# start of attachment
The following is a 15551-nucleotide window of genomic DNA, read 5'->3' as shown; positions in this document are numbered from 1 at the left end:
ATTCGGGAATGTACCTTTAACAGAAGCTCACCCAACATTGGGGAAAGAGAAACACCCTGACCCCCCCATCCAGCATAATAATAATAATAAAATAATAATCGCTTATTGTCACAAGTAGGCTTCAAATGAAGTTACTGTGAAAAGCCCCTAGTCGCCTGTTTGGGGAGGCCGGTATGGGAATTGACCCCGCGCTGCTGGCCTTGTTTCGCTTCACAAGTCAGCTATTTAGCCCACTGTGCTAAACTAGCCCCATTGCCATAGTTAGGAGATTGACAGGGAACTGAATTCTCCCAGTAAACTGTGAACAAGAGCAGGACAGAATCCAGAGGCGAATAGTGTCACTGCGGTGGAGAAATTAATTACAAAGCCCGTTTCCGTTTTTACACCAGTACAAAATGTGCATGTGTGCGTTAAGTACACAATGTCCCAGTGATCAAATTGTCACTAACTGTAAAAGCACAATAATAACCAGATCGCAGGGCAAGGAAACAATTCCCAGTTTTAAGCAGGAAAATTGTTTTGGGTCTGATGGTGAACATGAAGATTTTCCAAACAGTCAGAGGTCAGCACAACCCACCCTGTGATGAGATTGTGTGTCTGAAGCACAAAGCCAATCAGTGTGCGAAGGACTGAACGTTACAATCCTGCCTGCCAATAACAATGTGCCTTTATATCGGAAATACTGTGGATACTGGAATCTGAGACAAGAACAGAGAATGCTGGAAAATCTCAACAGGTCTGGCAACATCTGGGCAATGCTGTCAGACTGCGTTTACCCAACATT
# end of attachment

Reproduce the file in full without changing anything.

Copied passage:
The following is a 15551-nucleotide window of genomic DNA, read 5'->3' as shown; positions in this document are numbered from 1 at the left end:
ATTCGGGAATGTACCTTTAACAGAAGCTCACCCAACATTGGGGAAAGAGAAACACCCTGACCCCCCCATCCAGCATAATAATAATAATAAAATAATAATCGCTTATTGTCACAAGTAGGCTTCAAATGAAGTTACTGTGAAAAGCCCCTAGTCGCCTGTTTGGGGAGGCCGGTATGGGAATTGACCCCGCGCTGCTGGCCTTGTTTCGCTTCACAAGTCAGCTATTTAGCCCACTGTGCTAAACTAGCCCCATTGCCATAGTTAGGAGATTGACAGGGAACTGAATTCTCCCAGTAAACTGTGAACAAGAGCAGGACAGAATCCAGAGGCGAATAGTGTCACTGCGGTGGAGAAATTAATTACAAAGCCCGTTTCCGTTTTTACACCAGTACAAAATGTGCATGTGTGCGTTAAGTACACAATGTCCCAGTGATCAAATTGTCACTAACTGTAAAAGCACAATAATAACCAGATCGCAGGGCAAGGAAACAATTCCCAGTTTTAAGCAGGAAAATTGTTTTGGGTCTGATGGTGAACATGAAGATTTTCCAAACAGTCAGAGGTCAGCACAACCCACCCTGTGATGAGATTGTGTGTCTGAAGCACAAAGCCAATCAGTGTGCGAAGGACTGAACGTTACAATCCTGCCTGCCAATAACAATGTGCCTTTATATCGGAAATACTGTGGATACTGGAATCTGAGACAAGAACAGAGAATGCTGGAAAATCTCAACAGGTCTGGCAACATCTGGGCAATGCTGTCAGACTGCGTTTACCCAACATT